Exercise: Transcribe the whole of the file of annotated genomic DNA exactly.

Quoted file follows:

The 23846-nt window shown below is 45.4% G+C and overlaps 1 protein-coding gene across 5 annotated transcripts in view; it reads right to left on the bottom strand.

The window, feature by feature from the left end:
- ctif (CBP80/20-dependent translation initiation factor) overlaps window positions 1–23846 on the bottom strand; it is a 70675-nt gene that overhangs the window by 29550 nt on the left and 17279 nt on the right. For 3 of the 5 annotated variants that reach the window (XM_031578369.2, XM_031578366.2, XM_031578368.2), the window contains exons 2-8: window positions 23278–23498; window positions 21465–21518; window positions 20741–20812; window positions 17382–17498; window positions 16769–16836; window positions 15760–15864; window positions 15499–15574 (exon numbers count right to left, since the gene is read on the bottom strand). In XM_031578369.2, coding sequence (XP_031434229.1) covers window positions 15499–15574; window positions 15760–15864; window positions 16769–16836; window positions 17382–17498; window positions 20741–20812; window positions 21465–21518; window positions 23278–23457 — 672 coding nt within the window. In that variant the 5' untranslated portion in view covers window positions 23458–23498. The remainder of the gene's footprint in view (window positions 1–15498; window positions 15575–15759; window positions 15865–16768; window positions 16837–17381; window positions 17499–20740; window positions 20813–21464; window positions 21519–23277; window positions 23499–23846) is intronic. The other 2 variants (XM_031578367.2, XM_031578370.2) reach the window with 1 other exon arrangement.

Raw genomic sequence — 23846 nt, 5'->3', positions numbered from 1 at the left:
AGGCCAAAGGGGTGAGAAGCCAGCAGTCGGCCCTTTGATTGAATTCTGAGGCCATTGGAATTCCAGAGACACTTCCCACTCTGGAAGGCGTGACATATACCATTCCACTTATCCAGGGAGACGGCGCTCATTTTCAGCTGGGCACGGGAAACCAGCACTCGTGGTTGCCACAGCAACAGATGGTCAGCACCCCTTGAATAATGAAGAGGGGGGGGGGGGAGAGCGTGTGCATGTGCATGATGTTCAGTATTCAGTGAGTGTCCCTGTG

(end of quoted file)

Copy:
The 23846-nt window shown below is 45.4% G+C and overlaps 1 protein-coding gene across 5 annotated transcripts in view; it reads right to left on the bottom strand.

The window, feature by feature from the left end:
- ctif (CBP80/20-dependent translation initiation factor) overlaps window positions 1–23846 on the bottom strand; it is a 70675-nt gene that overhangs the window by 29550 nt on the left and 17279 nt on the right. For 3 of the 5 annotated variants that reach the window (XM_031578369.2, XM_031578366.2, XM_031578368.2), the window contains exons 2-8: window positions 23278–23498; window positions 21465–21518; window positions 20741–20812; window positions 17382–17498; window positions 16769–16836; window positions 15760–15864; window positions 15499–15574 (exon numbers count right to left, since the gene is read on the bottom strand). In XM_031578369.2, coding sequence (XP_031434229.1) covers window positions 15499–15574; window positions 15760–15864; window positions 16769–16836; window positions 17382–17498; window positions 20741–20812; window positions 21465–21518; window positions 23278–23457 — 672 coding nt within the window. In that variant the 5' untranslated portion in view covers window positions 23458–23498. The remainder of the gene's footprint in view (window positions 1–15498; window positions 15575–15759; window positions 15865–16768; window positions 16837–17381; window positions 17499–20740; window positions 20813–21464; window positions 21519–23277; window positions 23499–23846) is intronic. The other 2 variants (XM_031578367.2, XM_031578370.2) reach the window with 1 other exon arrangement.

Raw genomic sequence — 23846 nt, 5'->3', positions numbered from 1 at the left:
AGGCCAAAGGGGTGAGAAGCCAGCAGTCGGCCCTTTGATTGAATTCTGAGGCCATTGGAATTCCAGAGACACTTCCCACTCTGGAAGGCGTGACATATACCATTCCACTTATCCAGGGAGACGGCGCTCATTTTCAGCTGGGCACGGGAAACCAGCACTCGTGGTTGCCACAGCAACAGATGGTCAGCACCCCTTGAATAATGAAGAGGGGGGGGGGGGAGAGCGTGTGCATGTGCATGATGTTCAGTATTCAGTGAGTGTCCCTGTG